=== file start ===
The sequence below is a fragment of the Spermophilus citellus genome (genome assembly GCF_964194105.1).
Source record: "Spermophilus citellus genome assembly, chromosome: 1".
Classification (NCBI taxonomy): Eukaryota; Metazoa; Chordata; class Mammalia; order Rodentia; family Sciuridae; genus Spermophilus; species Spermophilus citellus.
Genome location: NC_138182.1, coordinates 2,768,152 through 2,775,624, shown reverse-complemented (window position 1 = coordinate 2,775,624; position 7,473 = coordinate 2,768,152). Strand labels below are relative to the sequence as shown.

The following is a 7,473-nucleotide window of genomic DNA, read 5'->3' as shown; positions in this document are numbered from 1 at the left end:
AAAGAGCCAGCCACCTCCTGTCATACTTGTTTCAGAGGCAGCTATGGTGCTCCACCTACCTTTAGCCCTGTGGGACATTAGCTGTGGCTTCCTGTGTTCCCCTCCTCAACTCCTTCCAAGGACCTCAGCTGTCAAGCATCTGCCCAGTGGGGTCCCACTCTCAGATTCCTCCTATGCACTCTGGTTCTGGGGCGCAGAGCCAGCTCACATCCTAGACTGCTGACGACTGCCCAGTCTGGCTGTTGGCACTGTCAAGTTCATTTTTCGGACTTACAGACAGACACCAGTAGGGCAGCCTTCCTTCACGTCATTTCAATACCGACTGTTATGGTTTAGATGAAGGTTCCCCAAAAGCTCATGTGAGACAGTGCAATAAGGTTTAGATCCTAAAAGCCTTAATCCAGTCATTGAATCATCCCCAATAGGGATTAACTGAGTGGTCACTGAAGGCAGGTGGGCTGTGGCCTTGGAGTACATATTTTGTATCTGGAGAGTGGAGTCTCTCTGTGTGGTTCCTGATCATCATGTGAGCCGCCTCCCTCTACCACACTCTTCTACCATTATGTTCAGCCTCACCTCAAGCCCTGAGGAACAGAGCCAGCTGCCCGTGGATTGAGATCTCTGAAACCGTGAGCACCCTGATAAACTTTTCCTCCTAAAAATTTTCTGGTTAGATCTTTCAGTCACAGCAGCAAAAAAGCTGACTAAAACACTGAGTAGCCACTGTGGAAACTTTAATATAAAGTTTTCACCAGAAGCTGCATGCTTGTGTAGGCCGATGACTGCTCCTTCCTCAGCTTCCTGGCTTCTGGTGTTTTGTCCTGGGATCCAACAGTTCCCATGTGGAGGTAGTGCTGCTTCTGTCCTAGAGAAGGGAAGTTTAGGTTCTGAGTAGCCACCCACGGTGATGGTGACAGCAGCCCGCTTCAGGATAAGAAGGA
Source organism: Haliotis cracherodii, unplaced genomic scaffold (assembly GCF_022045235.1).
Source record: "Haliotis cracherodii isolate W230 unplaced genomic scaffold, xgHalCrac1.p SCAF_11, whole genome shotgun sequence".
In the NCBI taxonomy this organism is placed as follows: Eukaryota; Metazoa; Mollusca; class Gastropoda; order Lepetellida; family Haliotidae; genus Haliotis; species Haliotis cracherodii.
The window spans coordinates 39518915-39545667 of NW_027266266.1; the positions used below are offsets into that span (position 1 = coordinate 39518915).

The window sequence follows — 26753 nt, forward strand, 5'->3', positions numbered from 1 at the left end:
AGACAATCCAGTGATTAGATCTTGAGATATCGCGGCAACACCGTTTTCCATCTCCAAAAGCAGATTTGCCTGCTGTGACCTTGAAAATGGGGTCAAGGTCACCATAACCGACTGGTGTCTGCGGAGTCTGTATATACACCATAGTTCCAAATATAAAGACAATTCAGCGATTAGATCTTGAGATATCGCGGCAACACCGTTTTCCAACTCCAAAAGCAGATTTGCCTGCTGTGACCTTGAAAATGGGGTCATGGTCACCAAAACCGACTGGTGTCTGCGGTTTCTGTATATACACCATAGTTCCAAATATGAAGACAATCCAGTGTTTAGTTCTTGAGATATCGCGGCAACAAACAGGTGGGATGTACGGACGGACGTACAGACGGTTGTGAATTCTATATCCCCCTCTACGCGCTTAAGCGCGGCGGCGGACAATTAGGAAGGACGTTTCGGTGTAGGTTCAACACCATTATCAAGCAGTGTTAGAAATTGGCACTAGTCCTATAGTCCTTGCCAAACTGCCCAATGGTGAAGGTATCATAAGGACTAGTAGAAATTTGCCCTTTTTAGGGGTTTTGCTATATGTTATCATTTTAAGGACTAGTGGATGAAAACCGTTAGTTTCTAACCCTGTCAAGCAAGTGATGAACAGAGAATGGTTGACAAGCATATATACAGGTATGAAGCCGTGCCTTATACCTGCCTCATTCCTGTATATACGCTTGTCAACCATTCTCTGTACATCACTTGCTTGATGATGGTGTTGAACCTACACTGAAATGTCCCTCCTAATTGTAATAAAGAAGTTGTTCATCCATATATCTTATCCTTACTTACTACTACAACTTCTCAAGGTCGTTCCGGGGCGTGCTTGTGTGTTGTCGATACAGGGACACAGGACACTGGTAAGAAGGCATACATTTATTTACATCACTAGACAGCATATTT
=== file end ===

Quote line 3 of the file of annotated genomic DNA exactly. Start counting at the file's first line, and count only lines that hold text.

Classification (NCBI taxonomy): Eukaryota; Metazoa; Chordata; class Mammalia; order Rodentia; family Sciuridae; genus Spermophilus; species Spermophilus citellus.